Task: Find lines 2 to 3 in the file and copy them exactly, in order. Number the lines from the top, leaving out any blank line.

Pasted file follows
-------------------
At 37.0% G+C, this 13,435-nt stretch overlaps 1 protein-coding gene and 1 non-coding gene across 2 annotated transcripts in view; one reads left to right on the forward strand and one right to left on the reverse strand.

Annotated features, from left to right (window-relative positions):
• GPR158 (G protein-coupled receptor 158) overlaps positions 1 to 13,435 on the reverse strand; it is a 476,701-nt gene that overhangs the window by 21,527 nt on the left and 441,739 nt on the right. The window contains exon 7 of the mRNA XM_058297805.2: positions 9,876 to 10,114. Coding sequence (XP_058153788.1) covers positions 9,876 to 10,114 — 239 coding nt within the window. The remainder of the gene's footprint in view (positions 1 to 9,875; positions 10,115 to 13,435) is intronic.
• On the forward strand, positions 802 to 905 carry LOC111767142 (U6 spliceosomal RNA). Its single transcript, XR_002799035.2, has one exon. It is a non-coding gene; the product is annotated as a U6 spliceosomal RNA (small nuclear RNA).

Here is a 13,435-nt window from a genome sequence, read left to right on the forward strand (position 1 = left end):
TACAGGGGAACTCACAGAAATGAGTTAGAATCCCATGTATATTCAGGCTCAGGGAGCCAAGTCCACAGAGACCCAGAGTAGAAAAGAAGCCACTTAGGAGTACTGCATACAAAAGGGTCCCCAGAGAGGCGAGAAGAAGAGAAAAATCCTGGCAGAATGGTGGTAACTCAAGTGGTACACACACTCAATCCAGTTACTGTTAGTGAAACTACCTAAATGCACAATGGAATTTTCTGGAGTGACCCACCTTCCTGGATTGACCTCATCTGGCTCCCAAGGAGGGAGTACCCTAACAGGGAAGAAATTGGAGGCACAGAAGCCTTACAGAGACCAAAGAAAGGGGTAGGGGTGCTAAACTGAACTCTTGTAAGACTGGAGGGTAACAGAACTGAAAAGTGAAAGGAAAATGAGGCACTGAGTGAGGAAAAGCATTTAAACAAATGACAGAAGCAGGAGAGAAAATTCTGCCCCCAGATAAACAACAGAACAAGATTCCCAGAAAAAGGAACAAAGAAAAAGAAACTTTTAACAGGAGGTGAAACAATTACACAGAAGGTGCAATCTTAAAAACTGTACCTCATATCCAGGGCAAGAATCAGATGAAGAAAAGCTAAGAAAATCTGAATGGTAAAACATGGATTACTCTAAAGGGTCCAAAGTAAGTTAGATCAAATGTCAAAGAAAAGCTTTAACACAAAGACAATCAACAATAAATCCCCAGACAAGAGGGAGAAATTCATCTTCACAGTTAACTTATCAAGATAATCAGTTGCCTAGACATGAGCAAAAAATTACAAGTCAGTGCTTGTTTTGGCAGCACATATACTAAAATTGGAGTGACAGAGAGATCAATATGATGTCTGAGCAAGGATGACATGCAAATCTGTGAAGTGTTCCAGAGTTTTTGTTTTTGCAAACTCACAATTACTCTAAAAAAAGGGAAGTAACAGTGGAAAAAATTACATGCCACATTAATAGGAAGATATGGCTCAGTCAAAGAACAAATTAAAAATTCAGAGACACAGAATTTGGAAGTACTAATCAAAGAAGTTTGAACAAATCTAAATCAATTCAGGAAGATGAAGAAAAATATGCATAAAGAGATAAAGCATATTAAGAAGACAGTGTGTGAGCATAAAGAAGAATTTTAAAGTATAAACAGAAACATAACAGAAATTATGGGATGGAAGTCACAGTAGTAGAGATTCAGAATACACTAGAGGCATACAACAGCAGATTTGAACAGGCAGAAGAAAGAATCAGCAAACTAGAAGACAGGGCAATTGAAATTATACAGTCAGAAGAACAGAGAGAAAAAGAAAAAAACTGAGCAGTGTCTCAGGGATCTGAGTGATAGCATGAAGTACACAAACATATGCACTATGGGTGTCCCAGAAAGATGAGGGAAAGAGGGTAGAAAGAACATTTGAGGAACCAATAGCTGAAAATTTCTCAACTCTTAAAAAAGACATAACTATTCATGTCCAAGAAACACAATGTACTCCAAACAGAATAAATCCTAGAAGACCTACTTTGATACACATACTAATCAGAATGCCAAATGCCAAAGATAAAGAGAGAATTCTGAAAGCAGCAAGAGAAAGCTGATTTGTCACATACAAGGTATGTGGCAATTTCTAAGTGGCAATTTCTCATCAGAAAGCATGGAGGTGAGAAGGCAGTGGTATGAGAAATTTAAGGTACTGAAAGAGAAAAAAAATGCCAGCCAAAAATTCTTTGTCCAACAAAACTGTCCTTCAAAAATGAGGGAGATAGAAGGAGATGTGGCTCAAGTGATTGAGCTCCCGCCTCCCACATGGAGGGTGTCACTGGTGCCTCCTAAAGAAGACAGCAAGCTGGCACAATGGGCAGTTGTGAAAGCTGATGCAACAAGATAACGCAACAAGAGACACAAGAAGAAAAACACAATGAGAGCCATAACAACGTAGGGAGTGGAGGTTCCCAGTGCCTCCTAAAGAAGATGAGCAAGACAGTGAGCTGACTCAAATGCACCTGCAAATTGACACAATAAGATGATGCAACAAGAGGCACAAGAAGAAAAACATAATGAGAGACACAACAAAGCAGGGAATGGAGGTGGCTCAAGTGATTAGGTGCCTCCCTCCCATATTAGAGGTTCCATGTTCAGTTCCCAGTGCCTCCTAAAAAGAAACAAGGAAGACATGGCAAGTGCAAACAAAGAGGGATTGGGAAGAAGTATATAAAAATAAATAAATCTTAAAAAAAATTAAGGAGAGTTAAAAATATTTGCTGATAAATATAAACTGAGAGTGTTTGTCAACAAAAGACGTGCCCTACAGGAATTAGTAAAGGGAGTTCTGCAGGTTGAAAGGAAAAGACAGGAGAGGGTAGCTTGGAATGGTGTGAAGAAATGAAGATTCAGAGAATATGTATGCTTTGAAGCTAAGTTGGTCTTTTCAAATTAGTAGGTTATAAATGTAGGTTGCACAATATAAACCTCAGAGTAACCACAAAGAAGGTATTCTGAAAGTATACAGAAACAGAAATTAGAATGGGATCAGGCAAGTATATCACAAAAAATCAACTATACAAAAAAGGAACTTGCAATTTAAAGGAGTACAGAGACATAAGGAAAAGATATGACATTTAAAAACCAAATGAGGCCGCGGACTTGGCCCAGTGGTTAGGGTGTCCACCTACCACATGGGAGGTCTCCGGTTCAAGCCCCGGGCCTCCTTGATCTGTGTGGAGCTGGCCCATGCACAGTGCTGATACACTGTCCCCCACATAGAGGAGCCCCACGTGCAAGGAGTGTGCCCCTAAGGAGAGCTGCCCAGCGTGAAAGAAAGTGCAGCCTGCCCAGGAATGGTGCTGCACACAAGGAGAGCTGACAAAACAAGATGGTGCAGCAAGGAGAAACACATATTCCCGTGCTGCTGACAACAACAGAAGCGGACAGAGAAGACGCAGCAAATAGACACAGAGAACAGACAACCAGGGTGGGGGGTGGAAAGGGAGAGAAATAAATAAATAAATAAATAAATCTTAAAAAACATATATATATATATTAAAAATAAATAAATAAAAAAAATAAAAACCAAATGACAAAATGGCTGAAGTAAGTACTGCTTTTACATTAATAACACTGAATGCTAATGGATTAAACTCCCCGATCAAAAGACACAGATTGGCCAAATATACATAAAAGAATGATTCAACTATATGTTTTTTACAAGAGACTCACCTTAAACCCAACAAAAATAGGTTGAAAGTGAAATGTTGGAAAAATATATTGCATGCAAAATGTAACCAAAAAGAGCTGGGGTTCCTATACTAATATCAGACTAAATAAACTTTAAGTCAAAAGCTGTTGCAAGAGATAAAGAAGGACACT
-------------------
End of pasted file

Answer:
Annotated features, from left to right (window-relative positions):
• GPR158 (G protein-coupled receptor 158) overlaps positions 1 to 13,435 on the reverse strand; it is a 476,701-nt gene that overhangs the window by 21,527 nt on the left and 441,739 nt on the right. The window contains exon 7 of the mRNA XM_058297805.2: positions 9,876 to 10,114. Coding sequence (XP_058153788.1) covers positions 9,876 to 10,114 — 239 coding nt within the window. The remainder of the gene's footprint in view (positions 1 to 9,875; positions 10,115 to 13,435) is intronic.